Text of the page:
Odyssey Espresso (Argos Lever prototype) - Page 49

A haven dedicated to manual espresso machine aficionados.

#481: Post by RTOBarista »

I am new to espresso and I got the Flair 58 in June. I ordered the Argo and I am #158.


#482: Post by renatoa »

coffeeOnTheBrain wrote: I am actually wondering how many companies are using CAD based simulation to build espresso machines.
I guess that Brad Pitt is a safer investment than an Ansys engineer... :shock:
https://adage.com/article/advertising-n ... gn/2362596


#483: Post by Ben.Samways »

Argos Weekly Update: September 7, 2021


Design changes. As the first pre-production machine has been tested over the past few months, a few small design changes are being made to perfect the final design.

1. Wood Panel screws on the sides are being replaced with hidden magnets to clean up the look as seen in the renders.

2. Electronics board updates; including replacing the mechanical heating element relay with a solid state relay for faster response and prolonged life and hardware filters to clean up the thermocouple readings used in the PID control.

3. Lever linkage redesign. The original design required two separate length linkages that would be included and required for swapping from direct to spring lever configurations. This design has been updated to make the swap possible with a single linkage to work with both configurations.

New parts, boards, and panels are expected to arrive by the end of the week or early next week and will allow us to build up the other 4 units for reviews, continued testing, and color/wood configuration display.

With these new parts I will be able to include video on the swap from spring to direct as well as finish dialing in machine controls with the reduced error in sensor readings.

Portafilters and steam wands are the long lead item parts but also the ones that do not require design changes. This order is being placed this week to get the ball rolling on those and some other major components that are not going to change. Once linkages, circuit boards, and covers/ panels are all tested and validated, those orders will be placed likely in 3 weeks.


We're continuing to make great progress with the Odyssey Espresso App. We recently got connected to the Bluetooth transducer and started plotting data as well as to the native Argos sensors. We're currently working on scale integrations with the first two being Decent and Acaia.


#484: Post by Ben.Samways »

No surprise on the change to solid state relay.
I was curious about direct to spring switch over. Keen to see what this looks like.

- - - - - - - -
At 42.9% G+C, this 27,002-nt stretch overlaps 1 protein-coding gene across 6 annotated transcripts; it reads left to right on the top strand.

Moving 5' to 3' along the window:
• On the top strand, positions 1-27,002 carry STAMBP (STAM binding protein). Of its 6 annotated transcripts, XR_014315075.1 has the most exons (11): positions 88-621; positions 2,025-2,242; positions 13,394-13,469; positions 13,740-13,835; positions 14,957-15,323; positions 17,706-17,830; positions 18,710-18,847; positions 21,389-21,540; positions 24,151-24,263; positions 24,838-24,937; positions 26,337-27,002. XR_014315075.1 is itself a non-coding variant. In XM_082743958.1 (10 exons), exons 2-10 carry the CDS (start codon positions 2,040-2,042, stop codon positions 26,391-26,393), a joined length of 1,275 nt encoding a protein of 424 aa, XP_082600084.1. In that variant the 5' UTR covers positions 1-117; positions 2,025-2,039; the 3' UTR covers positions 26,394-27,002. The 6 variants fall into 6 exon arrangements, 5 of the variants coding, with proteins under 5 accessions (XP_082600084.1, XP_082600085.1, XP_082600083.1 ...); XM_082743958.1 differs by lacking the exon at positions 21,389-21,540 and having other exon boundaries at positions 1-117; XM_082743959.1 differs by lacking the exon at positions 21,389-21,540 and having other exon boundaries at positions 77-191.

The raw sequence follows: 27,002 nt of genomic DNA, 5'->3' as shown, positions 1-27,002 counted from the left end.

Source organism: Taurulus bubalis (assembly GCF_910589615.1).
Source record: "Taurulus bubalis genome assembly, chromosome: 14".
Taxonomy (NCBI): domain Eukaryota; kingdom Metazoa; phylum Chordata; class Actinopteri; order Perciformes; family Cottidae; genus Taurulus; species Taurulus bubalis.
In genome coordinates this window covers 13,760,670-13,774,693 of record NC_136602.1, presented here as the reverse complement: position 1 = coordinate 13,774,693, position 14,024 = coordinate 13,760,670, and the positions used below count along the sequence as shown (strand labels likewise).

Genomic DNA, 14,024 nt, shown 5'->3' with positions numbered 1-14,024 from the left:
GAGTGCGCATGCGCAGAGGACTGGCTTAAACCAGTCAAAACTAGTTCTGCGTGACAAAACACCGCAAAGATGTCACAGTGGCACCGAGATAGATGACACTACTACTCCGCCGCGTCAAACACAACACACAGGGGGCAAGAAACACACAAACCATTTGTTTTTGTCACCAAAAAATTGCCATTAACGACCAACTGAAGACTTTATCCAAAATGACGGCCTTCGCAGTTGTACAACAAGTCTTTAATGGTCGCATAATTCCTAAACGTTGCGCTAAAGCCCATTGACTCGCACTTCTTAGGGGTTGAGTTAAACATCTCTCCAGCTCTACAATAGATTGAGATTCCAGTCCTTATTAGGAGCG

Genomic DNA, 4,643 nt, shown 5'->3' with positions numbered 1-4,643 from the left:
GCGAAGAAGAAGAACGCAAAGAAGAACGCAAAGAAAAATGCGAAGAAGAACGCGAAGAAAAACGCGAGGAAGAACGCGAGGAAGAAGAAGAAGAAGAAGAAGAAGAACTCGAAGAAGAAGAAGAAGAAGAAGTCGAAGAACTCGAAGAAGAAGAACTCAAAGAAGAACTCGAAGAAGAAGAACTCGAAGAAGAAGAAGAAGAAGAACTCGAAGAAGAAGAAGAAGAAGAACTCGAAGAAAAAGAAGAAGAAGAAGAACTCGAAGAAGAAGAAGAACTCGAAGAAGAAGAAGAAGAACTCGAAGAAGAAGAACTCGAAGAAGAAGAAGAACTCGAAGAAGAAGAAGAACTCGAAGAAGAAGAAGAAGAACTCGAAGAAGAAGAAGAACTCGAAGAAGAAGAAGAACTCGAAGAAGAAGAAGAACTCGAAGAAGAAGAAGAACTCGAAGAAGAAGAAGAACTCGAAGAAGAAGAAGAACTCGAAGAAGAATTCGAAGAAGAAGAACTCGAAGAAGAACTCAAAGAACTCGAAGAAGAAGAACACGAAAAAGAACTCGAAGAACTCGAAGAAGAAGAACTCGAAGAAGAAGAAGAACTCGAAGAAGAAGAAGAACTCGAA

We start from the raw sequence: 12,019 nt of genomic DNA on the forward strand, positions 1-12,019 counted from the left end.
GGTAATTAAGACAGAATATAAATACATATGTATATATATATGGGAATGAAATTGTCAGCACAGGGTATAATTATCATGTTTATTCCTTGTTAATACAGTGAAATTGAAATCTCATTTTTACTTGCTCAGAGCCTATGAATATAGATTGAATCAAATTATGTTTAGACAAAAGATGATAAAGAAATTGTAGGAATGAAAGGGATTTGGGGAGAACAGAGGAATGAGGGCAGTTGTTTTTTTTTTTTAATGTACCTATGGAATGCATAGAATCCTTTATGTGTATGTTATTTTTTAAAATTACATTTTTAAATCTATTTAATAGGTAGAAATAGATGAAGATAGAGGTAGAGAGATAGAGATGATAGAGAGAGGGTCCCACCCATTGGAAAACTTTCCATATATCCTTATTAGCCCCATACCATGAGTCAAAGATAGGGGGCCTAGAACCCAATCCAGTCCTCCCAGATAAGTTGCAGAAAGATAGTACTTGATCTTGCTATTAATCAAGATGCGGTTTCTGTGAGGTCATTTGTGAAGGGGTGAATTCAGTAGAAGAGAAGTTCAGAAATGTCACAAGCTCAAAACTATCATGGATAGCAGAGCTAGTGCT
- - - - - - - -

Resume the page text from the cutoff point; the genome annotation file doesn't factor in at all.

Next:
#485: Post by Frenchman »

Any word on who's going to get the review units and if the reviews will influence the first run of preorders, or only subsequent builds? (As someone who did preorder...)
LMWDP #712


#486: Post by renatoa »

Ben.Samways wrote:No surprise on the change to solid state relay.
I was curious about direct to spring switch over. Keen to see what this looks like.
Also maintaining that old grenade design BT pressure sensor solution is the equivalent of mechanical relay vs SSR. And very expensive, without any reason.
Would be the next thing I would change to come closer to actual IoT standards.


#487: Post by Amberale » replying to renatoa »

What would you recommend instead and will you be marketing it as an option?


#488: Post by renatoa »

Custom build from electronic parts, as is his actual electronics. Final size of a thimble is something usual.
Look for a RF tire pressure sensor as an example.


#489: Post by Amberale » replying to renatoa »

So you don't actually have something to recommend?
Something I can buy off the shelf to fit to my Faema Baby?
Something that has a history of reliability in this sort of heat/pressure cycle?


#490: Post by renatoa »

Nope, I am a DIYer/builder, not an appliances buyer.
Straight from the shelf you can get a tire pressure monitor capable of 10-12 bars, not so easy to find, the popular models are limited to at 8 bars.
If you are low pressure brewer, like me, in the 5-6 bars range, then the 8 bars models are good.
Surely reliable enough with 100.000 miles life expectancy.
All you have to do is to adapt the tire sensor thread to your pressure tap thread.
For some of them the RF protocol is known, so an app to display values/graph can be developed.